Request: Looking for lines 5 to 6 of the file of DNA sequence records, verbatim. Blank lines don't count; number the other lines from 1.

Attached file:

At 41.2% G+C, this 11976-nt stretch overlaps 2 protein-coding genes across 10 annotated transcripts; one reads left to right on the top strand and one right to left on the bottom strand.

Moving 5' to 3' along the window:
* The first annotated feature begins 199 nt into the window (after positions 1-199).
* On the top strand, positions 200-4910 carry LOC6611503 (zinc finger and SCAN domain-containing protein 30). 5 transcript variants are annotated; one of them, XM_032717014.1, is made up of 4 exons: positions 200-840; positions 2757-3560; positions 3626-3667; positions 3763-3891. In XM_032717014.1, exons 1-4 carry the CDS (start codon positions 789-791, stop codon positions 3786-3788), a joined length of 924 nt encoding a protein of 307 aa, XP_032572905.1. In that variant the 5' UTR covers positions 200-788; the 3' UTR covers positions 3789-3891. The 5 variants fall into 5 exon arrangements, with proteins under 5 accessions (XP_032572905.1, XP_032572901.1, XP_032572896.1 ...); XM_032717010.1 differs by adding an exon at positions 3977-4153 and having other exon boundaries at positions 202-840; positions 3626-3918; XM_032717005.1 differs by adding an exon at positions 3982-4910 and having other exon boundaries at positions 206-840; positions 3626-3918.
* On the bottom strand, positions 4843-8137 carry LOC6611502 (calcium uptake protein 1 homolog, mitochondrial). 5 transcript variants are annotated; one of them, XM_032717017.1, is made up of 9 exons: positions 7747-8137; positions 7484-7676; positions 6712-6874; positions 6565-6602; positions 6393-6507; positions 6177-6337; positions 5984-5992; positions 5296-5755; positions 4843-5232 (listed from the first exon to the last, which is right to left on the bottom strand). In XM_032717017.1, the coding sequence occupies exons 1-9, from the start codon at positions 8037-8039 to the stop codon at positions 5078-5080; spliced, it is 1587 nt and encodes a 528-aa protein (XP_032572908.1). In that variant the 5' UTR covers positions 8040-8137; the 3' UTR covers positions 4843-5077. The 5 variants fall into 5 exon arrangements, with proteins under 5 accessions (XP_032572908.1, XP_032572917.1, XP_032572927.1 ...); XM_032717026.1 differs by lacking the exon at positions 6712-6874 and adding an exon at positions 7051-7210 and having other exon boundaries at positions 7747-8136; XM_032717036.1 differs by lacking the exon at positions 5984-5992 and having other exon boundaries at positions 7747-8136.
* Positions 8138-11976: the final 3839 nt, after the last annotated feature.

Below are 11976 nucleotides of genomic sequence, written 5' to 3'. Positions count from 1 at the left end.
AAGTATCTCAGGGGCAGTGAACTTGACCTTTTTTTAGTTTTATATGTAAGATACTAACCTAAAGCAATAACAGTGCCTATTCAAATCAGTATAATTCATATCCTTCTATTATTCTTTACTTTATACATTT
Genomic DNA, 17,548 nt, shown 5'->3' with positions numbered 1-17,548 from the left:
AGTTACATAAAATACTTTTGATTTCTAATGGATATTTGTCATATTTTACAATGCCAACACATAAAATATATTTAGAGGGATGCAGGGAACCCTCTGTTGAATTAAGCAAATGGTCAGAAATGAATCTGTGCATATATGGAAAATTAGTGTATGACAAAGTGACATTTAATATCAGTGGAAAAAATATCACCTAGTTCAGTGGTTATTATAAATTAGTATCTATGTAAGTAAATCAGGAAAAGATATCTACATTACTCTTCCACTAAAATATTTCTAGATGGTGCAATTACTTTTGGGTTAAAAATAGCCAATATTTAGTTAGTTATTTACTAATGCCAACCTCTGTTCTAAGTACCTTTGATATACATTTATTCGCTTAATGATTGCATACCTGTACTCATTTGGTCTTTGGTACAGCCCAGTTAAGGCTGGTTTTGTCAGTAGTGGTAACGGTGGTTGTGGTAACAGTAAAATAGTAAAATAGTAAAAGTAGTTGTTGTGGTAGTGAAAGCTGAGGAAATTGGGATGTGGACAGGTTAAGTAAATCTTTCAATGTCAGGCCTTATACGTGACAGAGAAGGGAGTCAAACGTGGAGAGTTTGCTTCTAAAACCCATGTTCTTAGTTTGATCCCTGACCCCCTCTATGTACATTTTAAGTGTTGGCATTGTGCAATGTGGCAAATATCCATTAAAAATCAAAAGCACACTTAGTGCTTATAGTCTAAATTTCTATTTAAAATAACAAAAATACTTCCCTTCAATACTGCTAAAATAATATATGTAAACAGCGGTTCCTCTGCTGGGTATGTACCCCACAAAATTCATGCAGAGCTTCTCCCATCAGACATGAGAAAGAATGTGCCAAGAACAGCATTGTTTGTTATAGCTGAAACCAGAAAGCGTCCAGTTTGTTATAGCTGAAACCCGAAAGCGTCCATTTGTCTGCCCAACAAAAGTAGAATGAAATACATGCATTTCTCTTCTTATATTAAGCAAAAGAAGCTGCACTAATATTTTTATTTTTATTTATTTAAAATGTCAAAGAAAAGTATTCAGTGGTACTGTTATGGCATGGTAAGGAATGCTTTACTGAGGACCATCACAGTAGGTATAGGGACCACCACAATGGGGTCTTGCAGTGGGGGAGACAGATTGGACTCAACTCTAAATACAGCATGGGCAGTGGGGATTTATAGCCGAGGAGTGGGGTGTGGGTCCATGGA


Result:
* On the bottom strand, positions 4843-8137 carry LOC6611502 (calcium uptake protein 1 homolog, mitochondrial). 5 transcript variants are annotated; one of them, XM_032717017.1, is made up of 9 exons: positions 7747-8137; positions 7484-7676; positions 6712-6874; positions 6565-6602; positions 6393-6507; positions 6177-6337; positions 5984-5992; positions 5296-5755; positions 4843-5232 (listed from the first exon to the last, which is right to left on the bottom strand). In XM_032717017.1, the coding sequence occupies exons 1-9, from the start codon at positions 8037-8039 to the stop codon at positions 5078-5080; spliced, it is 1587 nt and encodes a 528-aa protein (XP_032572908.1). In that variant the 5' UTR covers positions 8040-8137; the 3' UTR covers positions 4843-5077. The 5 variants fall into 5 exon arrangements, with proteins under 5 accessions (XP_032572908.1, XP_032572917.1, XP_032572927.1 ...); XM_032717026.1 differs by lacking the exon at positions 6712-6874 and adding an exon at positions 7051-7210 and having other exon boundaries at positions 7747-8136; XM_032717036.1 differs by lacking the exon at positions 5984-5992 and having other exon boundaries at positions 7747-8136.
* Positions 8138-11976: the final 3839 nt, after the last annotated feature.